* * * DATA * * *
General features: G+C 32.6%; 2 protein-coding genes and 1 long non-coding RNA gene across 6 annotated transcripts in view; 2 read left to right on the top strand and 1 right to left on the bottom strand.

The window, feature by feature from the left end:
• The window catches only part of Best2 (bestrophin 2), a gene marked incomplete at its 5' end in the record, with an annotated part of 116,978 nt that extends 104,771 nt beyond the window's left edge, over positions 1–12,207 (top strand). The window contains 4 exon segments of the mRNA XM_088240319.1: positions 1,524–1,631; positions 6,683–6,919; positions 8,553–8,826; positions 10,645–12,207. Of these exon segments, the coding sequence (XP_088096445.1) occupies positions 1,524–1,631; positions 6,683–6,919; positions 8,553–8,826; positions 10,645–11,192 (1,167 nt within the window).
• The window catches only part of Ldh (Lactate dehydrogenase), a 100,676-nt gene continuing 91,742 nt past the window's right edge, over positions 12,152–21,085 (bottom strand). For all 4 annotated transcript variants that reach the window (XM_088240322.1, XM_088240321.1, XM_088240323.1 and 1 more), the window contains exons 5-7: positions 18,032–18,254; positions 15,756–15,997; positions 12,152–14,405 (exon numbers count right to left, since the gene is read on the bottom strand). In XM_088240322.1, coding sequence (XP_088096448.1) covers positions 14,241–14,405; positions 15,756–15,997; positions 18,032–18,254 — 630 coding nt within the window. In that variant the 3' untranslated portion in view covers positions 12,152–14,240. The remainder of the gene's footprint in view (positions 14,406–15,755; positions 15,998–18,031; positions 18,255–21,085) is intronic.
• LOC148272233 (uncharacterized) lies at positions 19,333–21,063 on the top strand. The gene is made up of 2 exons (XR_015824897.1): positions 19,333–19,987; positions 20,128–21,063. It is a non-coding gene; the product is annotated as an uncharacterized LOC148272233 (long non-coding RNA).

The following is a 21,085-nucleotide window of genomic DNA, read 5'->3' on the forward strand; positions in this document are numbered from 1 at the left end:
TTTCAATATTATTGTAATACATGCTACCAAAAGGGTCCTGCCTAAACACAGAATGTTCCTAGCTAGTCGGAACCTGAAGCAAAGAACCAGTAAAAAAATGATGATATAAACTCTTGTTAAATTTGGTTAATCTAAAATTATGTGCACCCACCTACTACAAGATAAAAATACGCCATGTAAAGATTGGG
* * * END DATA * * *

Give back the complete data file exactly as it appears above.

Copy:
General features: G+C 32.6%; 2 protein-coding genes and 1 long non-coding RNA gene across 6 annotated transcripts in view; 2 read left to right on the top strand and 1 right to left on the bottom strand.

The window, feature by feature from the left end:
• The window catches only part of Best2 (bestrophin 2), a gene marked incomplete at its 5' end in the record, with an annotated part of 116,978 nt that extends 104,771 nt beyond the window's left edge, over positions 1–12,207 (top strand). The window contains 4 exon segments of the mRNA XM_088240319.1: positions 1,524–1,631; positions 6,683–6,919; positions 8,553–8,826; positions 10,645–12,207. Of these exon segments, the coding sequence (XP_088096445.1) occupies positions 1,524–1,631; positions 6,683–6,919; positions 8,553–8,826; positions 10,645–11,192 (1,167 nt within the window).
• The window catches only part of Ldh (Lactate dehydrogenase), a 100,676-nt gene continuing 91,742 nt past the window's right edge, over positions 12,152–21,085 (bottom strand). For all 4 annotated transcript variants that reach the window (XM_088240322.1, XM_088240321.1, XM_088240323.1 and 1 more), the window contains exons 5-7: positions 18,032–18,254; positions 15,756–15,997; positions 12,152–14,405 (exon numbers count right to left, since the gene is read on the bottom strand). In XM_088240322.1, coding sequence (XP_088096448.1) covers positions 14,241–14,405; positions 15,756–15,997; positions 18,032–18,254 — 630 coding nt within the window. In that variant the 3' untranslated portion in view covers positions 12,152–14,240. The remainder of the gene's footprint in view (positions 14,406–15,755; positions 15,998–18,031; positions 18,255–21,085) is intronic.
• LOC148272233 (uncharacterized) lies at positions 19,333–21,063 on the top strand. The gene is made up of 2 exons (XR_015824897.1): positions 19,333–19,987; positions 20,128–21,063. It is a non-coding gene; the product is annotated as an uncharacterized LOC148272233 (long non-coding RNA).

The following is a 21,085-nucleotide window of genomic DNA, read 5'->3' on the forward strand; positions in this document are numbered from 1 at the left end:
TTTCAATATTATTGTAATACATGCTACCAAAAGGGTCCTGCCTAAACACAGAATGTTCCTAGCTAGTCGGAACCTGAAGCAAAGAACCAGTAAAAAAATGATGATATAAACTCTTGTTAAATTTGGTTAATCTAAAATTATGTGCACCCACCTACTACAAGATAAAAATACGCCATGTAAAGATTGGG